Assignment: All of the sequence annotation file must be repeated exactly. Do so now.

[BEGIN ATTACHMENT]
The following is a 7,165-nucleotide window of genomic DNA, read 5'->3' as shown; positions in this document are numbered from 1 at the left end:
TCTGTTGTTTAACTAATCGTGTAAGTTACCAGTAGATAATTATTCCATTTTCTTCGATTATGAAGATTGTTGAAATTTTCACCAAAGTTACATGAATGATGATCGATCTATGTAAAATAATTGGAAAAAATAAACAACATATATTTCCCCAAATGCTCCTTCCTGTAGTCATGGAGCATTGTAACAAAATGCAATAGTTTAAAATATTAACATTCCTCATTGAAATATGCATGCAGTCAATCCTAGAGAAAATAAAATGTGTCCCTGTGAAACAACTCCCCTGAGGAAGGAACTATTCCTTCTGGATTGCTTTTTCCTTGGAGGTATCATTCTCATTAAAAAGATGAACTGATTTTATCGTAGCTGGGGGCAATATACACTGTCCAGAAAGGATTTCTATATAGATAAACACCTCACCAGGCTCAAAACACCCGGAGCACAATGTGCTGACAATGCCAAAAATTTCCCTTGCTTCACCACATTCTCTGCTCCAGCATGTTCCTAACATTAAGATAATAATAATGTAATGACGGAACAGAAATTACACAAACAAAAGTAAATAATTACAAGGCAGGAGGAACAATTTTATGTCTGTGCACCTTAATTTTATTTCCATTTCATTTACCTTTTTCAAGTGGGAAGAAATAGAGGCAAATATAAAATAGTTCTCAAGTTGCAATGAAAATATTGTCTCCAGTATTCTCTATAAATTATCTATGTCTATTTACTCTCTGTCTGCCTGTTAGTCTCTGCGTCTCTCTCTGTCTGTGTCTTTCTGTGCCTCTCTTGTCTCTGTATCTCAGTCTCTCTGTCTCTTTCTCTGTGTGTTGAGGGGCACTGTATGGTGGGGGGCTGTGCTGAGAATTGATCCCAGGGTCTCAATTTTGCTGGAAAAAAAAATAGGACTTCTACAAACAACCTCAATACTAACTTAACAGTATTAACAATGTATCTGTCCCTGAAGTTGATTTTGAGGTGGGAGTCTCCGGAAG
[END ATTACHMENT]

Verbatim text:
The following is a 7,165-nucleotide window of genomic DNA, read 5'->3' as shown; positions in this document are numbered from 1 at the left end:
TCTGTTGTTTAACTAATCGTGTAAGTTACCAGTAGATAATTATTCCATTTTCTTCGATTATGAAGATTGTTGAAATTTTCACCAAAGTTACATGAATGATGATCGATCTATGTAAAATAATTGGAAAAAATAAACAACATATATTTCCCCAAATGCTCCTTCCTGTAGTCATGGAGCATTGTAACAAAATGCAATAGTTTAAAATATTAACATTCCTCATTGAAATATGCATGCAGTCAATCCTAGAGAAAATAAAATGTGTCCCTGTGAAACAACTCCCCTGAGGAAGGAACTATTCCTTCTGGATTGCTTTTTCCTTGGAGGTATCATTCTCATTAAAAAGATGAACTGATTTTATCGTAGCTGGGGGCAATATACACTGTCCAGAAAGGATTTCTATATAGATAAACACCTCACCAGGCTCAAAACACCCGGAGCACAATGTGCTGACAATGCCAAAAATTTCCCTTGCTTCACCACATTCTCTGCTCCAGCATGTTCCTAACATTAAGATAATAATAATGTAATGACGGAACAGAAATTACACAAACAAAAGTAAATAATTACAAGGCAGGAGGAACAATTTTATGTCTGTGCACCTTAATTTTATTTCCATTTCATTTACCTTTTTCAAGTGGGAAGAAATAGAGGCAAATATAAAATAGTTCTCAAGTTGCAATGAAAATATTGTCTCCAGTATTCTCTATAAATTATCTATGTCTATTTACTCTCTGTCTGCCTGTTAGTCTCTGCGTCTCTCTCTGTCTGTGTCTTTCTGTGCCTCTCTTGTCTCTGTATCTCAGTCTCTCTGTCTCTTTCTCTGTGTGTTGAGGGGCACTGTATGGTGGGGGGCTGTGCTGAGAATTGATCCCAGGGTCTCAATTTTGCTGGAAAAAAAAATAGGACTTCTACAAACAACCTCAATACTAACTTAACAGTATTAACAATGTATCTGTCCCTGAAGTTGATTTTGAGGTGGGAGTCTCCGGAAG